There is good evidence that psychotic symptoms segregate into symptom dimensions. However, it is still unclear how these dimensions are associated with risk indicators and other clinical variables, and whether they have advantages over categorical diagnosis in clinical practice. We investigated symptom dimensions in a first-onset psychosis sample and examined their associations with risk indicators and clinical variables. We then examined the relationship of categorical diagnoses to the same variables.
    • A comparison of brief pulse and ultrabrief pulse electroconvulsive stimulation on rodent brain and behaviour.

      O'Donovan, Sinead; Kennedy, Mark; Guinan, Blaithin; O'Mara, Shane; McLoughlin, Declan M; Trinity College Institute of Neuroscience, Trinity College Dublin, Dublin 2, Ireland. (2012-04-27)
      Brief pulse electroconvulsive therapy (BP ECT; pulse width 0.5-1.5ms) is a very effective treatment for severe depression but is associated with cognitive side-effects. It has been proposed that ultrabrief pulse (UBP; pulse width 0.25-0.30ms) ECT may be as effective as BP ECT but have less cognitive effects because it is a more physiological form of neuronal stimulation. To investigate this further, we treated normal rats with a 10 session course of either BP (0.5ms), UBP (0.3ms), or sham electroconvulsive stimulation (ECS) and measured antidepressant-related changes in dentate gyrus cell proliferation and hippocampal BDNF protein levels as well as hippocampal-dependant spatial reference memory using the water plus maze and immobility time on the forced swim test. Both BP and UBP ECS induced very similar types of motor seizures. However, BP ECS but not UBP ECS treatment led to a significant, near 3-fold, increase in cell proliferation (p=0.026) and BDNF levels (p=0.01). In the forced swim test, only BP ECS treated animals had a significantly lower immobility time (p=0.046). There was a trend for similarly reduced hippocampal-dependent memory function in both BP and UBP groups but overall there was not a significant difference between treatment and control animals when tested 10 days after completing allocated treatment. These findings show that, even though both forms of ECS elicited similar motor seizures, UBP ECS was less efficient than BP ECS in inducing antidepressant-related molecular, cellular and behavioural changes.
    • CPR in the nursing home: fool's errand or looming dilemma?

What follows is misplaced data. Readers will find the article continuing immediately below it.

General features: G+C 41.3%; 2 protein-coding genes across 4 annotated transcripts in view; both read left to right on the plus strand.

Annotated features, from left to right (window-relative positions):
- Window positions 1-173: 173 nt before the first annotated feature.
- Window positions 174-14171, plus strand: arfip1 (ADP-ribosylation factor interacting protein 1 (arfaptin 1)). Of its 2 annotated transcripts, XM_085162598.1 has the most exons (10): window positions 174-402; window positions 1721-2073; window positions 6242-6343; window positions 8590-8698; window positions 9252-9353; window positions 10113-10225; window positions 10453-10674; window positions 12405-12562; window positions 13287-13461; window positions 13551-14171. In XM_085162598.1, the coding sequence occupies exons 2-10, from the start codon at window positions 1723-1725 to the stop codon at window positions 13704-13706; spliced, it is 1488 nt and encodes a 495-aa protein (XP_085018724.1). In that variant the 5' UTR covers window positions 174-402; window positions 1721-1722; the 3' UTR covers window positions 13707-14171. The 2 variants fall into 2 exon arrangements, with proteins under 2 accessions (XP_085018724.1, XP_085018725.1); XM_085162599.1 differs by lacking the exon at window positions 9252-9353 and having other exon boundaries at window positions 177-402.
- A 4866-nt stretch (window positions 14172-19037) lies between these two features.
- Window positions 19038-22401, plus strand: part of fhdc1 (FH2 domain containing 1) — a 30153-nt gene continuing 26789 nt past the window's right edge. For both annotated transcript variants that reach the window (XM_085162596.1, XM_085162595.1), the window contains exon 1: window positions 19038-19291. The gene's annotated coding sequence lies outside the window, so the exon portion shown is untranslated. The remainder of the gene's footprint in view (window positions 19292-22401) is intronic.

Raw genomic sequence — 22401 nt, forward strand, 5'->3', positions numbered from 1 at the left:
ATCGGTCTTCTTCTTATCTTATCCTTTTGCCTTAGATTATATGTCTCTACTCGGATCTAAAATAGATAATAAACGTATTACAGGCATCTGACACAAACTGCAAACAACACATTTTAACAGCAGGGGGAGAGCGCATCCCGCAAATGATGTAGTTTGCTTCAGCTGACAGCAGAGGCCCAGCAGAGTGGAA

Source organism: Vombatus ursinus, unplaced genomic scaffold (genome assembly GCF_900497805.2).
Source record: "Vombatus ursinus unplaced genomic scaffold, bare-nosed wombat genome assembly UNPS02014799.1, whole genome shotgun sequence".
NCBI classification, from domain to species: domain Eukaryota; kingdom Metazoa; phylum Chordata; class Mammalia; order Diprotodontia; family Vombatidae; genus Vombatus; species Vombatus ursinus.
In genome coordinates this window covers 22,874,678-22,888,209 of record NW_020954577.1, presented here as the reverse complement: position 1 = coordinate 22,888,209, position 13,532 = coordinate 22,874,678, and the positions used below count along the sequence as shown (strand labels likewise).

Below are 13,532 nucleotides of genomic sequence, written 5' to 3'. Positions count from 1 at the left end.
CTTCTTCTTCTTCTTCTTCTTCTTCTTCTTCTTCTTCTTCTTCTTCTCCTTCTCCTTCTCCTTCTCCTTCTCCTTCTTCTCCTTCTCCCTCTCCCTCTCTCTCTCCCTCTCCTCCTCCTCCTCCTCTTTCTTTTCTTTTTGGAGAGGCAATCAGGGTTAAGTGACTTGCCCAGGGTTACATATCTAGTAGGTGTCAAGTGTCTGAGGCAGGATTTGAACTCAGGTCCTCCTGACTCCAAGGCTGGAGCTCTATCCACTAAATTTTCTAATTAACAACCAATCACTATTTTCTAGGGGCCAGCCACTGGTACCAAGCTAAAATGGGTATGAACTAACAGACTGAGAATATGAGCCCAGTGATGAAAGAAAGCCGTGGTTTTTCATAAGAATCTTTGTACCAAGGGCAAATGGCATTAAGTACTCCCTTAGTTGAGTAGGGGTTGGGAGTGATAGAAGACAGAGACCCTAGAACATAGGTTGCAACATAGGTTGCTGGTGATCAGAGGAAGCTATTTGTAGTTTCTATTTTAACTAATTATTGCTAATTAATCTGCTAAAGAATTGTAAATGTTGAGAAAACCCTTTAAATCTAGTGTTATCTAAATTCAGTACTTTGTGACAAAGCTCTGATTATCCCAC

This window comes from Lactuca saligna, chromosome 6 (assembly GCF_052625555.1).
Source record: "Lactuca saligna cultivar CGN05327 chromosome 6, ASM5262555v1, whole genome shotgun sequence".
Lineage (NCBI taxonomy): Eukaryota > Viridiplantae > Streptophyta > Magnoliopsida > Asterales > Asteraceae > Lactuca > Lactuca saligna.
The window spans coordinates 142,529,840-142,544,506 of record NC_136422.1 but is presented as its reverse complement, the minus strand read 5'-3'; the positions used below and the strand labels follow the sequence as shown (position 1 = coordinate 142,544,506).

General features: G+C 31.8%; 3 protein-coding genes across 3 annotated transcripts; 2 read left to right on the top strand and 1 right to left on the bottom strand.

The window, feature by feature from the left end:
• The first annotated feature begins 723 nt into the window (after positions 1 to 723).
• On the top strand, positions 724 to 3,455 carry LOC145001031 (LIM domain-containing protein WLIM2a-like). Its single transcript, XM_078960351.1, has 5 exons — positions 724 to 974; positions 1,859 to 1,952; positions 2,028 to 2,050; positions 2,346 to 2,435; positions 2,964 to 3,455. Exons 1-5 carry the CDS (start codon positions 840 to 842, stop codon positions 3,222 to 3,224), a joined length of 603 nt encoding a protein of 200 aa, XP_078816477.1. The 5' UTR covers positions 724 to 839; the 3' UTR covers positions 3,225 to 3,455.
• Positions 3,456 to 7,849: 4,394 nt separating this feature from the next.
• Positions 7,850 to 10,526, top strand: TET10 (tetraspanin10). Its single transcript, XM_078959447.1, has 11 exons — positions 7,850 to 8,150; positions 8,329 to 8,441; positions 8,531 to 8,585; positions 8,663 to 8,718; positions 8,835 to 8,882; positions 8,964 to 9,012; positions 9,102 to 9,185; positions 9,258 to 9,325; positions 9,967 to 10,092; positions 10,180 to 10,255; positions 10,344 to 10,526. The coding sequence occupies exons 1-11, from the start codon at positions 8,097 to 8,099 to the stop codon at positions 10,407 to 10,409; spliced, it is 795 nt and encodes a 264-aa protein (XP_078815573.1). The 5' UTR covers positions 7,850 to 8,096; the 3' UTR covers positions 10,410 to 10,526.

Lyons, D; Gormley, N; Zulfiquar, W; Silverman, M; Philpot, M; St. Patrick's Hospital, James's Street, Dublin 8, Ireland. dlyons@stpatsmail.com (2011-09)
      The indications for CPR (cardiopulmonary resuscitation) have expanded greatly since the technique was introduced and theoretically it can be attempted on all prior to death. Policy initiatives (such as the British Medical Association/Royal College of Nursing guidelines) have attempted to provide a clinical rationale for the withholding of inappropriate CPR. Traditionally a care home was felt to be an inappropriate environment to attempt CPR but increased use of advance directives may bring the issue to the fore in this setting.
    • Criminal offending and distinguishing features of offenders among persons experiencing a first episode of psychosis.

      Hodgins, Sheilagh; Calem, Maria; Shimel, Rhiannon; Williams, Andrew; Harleston, Dionne; Morgan, Craig; Dazzan, Paola; Fearon, Paul; Morgan, Kevin; Lappin, Julia; et al. (2011-02)
      Persons with severe mental illness (SMI) are at increased risk of criminal offending, particularly violent offending, as compared with the general population. Most offenders with SMI acquire convictions prior to contact with mental health services. This study examined offending among 301 individuals experiencing their first episode of psychosis.
    • Dialectical behaviour therapy-informed skills training for deliberate self-harm: a controlled trial with 3-month follow-up data.

      Gibson, Jennifer; Booth, Richard; Davenport, John; Keogh, Karen; Owens, Tara; Department of Psychology, St Patrick's University Hospital, James's Street, Dublin 8, Ireland. Electronic address: jgibson@stpatsmail.com. (2014-09)
      Dialectical Behaviour Therapy (DBT) has been shown to be an effective treatment for deliberate self-harm (DSH) and emerging evidence suggests DBT skills training alone may be a useful adaptation of the treatment. DBT skills are presumed to reduce maladaptive efforts to regulate emotional distress, such as DSH, by teaching adaptive methods of emotion regulation. However, the impact of DBT skills training on DSH and emotion regulation remains unclear. This study examined the Living Through Distress (LTD) programme, a DBT-informed skills group provided in an inpatient setting. Eighty-two adults presenting with DSH or Borderline Personality Disorder (BPD) were offered places in LTD, in addition to their usual care. A further 21 clients on the waiting list for LTD were recruited as a treatment-as-usual (TAU) group. DSH, anxiety, depression, and emotion regulation were assessed at baseline and either post-intervention or 6 week follow-up. Greater reductions in the frequency of DSH and improvements in some aspects of emotion regulation were associated with completion of LTD, as compared with TAU. Improvements in DSH were maintained at 3 month follow-up. This suggests providing a brief intensive DBT-informed skills group may be a useful intervention for DSH.